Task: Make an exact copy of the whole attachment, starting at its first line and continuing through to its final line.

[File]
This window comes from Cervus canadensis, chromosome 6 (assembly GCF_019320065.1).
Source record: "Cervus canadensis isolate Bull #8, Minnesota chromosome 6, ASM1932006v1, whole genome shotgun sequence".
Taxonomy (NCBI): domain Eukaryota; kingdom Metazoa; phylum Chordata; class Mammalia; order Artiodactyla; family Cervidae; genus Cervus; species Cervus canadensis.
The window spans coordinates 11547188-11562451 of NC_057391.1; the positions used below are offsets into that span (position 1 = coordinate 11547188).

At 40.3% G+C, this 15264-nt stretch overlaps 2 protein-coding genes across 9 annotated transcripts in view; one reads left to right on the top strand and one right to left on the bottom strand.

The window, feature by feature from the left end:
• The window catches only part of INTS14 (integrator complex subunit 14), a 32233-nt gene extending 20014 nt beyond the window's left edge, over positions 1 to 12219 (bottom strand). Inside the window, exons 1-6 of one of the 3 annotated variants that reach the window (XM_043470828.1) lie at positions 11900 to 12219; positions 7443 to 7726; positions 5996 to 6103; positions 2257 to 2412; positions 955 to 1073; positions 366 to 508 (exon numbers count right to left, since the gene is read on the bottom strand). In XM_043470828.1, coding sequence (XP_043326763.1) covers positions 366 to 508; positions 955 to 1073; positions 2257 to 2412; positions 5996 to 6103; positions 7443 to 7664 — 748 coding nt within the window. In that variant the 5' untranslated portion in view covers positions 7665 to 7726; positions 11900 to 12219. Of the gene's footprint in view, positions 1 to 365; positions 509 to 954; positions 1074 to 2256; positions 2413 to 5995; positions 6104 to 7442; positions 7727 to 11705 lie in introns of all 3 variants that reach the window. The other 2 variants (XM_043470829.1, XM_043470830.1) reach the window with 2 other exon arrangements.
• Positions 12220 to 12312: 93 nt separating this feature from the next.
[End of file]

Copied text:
This window comes from Cervus canadensis, chromosome 6 (assembly GCF_019320065.1).
Source record: "Cervus canadensis isolate Bull #8, Minnesota chromosome 6, ASM1932006v1, whole genome shotgun sequence".
Taxonomy (NCBI): domain Eukaryota; kingdom Metazoa; phylum Chordata; class Mammalia; order Artiodactyla; family Cervidae; genus Cervus; species Cervus canadensis.
The window spans coordinates 11547188-11562451 of NC_057391.1; the positions used below are offsets into that span (position 1 = coordinate 11547188).

At 40.3% G+C, this 15264-nt stretch overlaps 2 protein-coding genes across 9 annotated transcripts in view; one reads left to right on the top strand and one right to left on the bottom strand.

The window, feature by feature from the left end:
• The window catches only part of INTS14 (integrator complex subunit 14), a 32233-nt gene extending 20014 nt beyond the window's left edge, over positions 1 to 12219 (bottom strand). Inside the window, exons 1-6 of one of the 3 annotated variants that reach the window (XM_043470828.1) lie at positions 11900 to 12219; positions 7443 to 7726; positions 5996 to 6103; positions 2257 to 2412; positions 955 to 1073; positions 366 to 508 (exon numbers count right to left, since the gene is read on the bottom strand). In XM_043470828.1, coding sequence (XP_043326763.1) covers positions 366 to 508; positions 955 to 1073; positions 2257 to 2412; positions 5996 to 6103; positions 7443 to 7664 — 748 coding nt within the window. In that variant the 5' untranslated portion in view covers positions 7665 to 7726; positions 11900 to 12219. Of the gene's footprint in view, positions 1 to 365; positions 509 to 954; positions 1074 to 2256; positions 2413 to 5995; positions 6104 to 7442; positions 7727 to 11705 lie in introns of all 3 variants that reach the window. The other 2 variants (XM_043470829.1, XM_043470830.1) reach the window with 2 other exon arrangements.
• Positions 12220 to 12312: 93 nt separating this feature from the next.